Have you ever heard of red tree voles? I first learned about these fabulous little fuzz balls in 6th grade, and I have been smitten with them ever since (don't believe me? I made them my capstone project for BIOL 226: Biological Diversity while at Earlham College... look, I even made a website about them). This year I fulfilled a childhood dream, and spent the season studying them in my home state. 
So what are red tree voles? There are an estimated 120-150 different vole species in the world (different taxonomies disagree on the exact number), almost all of which can be found in meadows and forest floors around the world. Red tree voles are a dramatic exception to the rule – they are found almost exclusively in the canopies of some of the tallest trees in the world: Douglas Firs. Generations of voles may spend their whole lives in the canopy of a single ancient Douglas-fir tree!
Sadly, many red tree vole populations are under threat from habitat loss and fragmentation. Our increasingly devastating forest fires and continued old-growth logging are all taking a toll. In fact, the U.S. Fish & Wildlife service is currently considering a portion of their population for protection under the Endangered Species Act.
Okay, enough about how cool red tree voles are. But if you ever want to hear another hundred fun facts... you know where to find me. 
I joined an ambition project with a number of study goals, but I'll focus on two of our big questions here.
1. Are red tree voles able to use younger forest stands?
Much of the Oregon coast range is managed for timber harvest and is a variable mosaic of older stands and young timber plantations. Although red tree voles are considered old-forest obligates, meaning they depend on old-growth forests to survive, they are also found in younger forests. The value these young forest stands provide for red tree vole habitat is not well understood. Are voles using these younger forests to move between old-forest patches? Are the voles able to sustain healthy populations in the younger forests themselves? Or are the younger forests acting as an "ecological trap", which means that the voles are attracted to the habitat but are unable to survive in it?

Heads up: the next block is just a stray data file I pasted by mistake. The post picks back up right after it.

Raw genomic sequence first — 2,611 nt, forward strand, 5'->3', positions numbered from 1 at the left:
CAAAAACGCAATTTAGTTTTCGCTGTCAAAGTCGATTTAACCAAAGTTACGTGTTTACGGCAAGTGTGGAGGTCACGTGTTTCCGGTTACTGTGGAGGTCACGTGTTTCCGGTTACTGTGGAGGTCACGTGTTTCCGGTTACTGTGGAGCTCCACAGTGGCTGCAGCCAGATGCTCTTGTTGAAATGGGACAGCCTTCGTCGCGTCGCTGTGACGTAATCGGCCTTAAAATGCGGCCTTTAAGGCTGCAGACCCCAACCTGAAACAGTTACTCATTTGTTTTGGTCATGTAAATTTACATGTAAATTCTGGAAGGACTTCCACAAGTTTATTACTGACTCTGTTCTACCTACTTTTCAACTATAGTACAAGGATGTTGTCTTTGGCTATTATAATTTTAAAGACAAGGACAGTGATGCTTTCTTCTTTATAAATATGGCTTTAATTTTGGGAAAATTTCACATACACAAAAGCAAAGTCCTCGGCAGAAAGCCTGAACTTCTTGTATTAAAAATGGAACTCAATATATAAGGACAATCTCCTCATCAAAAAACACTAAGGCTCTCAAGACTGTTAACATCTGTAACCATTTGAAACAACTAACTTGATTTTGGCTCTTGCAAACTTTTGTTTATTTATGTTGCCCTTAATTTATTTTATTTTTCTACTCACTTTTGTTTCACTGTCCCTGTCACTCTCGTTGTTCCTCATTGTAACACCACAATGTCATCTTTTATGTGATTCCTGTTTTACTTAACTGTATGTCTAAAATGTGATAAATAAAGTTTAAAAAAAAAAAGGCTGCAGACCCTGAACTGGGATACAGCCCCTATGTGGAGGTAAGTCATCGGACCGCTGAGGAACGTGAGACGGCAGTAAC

To answer these questions, this red tree vole project has been surveying red tree vole nests and capturing voles in different forest ages for three years to date. This will allow researchers to establish a framework assessing vole persistence and colonization over time in this habitat.
2. How well are we able to find red tree vole nests in old forest using a new method? 
How do you find a species that spends its whole life in the top of a tree? You have to climb the tree! But first you have to find the right tree... 
In younger forests, it's possible to locate vole nests from the forest floor using binoculars to search the canopy. In older forests... not so much. Not only is the canopy hundreds of feet above you, and blocked by a thick understory canopy, voles in old-forests prefer nesting in cavities and hidden in moss mats that are impossible to spot from the ground. One study estimated that fewer than 3% of red tree vole nests in old forests were successfully located from the ground (Marks-Fife 2016)!
In this project, we pioneered a new survey method in which we climbed a central lookout tree and surveyed the surrounding trees from within the canopy. We then climbed every single tree around it to test how effectively we were able to spot nests from the center tree. 
Have questions about the project? Contact project lead Jason Piasecki (jason.piasecki@oregonstate.edu) to learn more!
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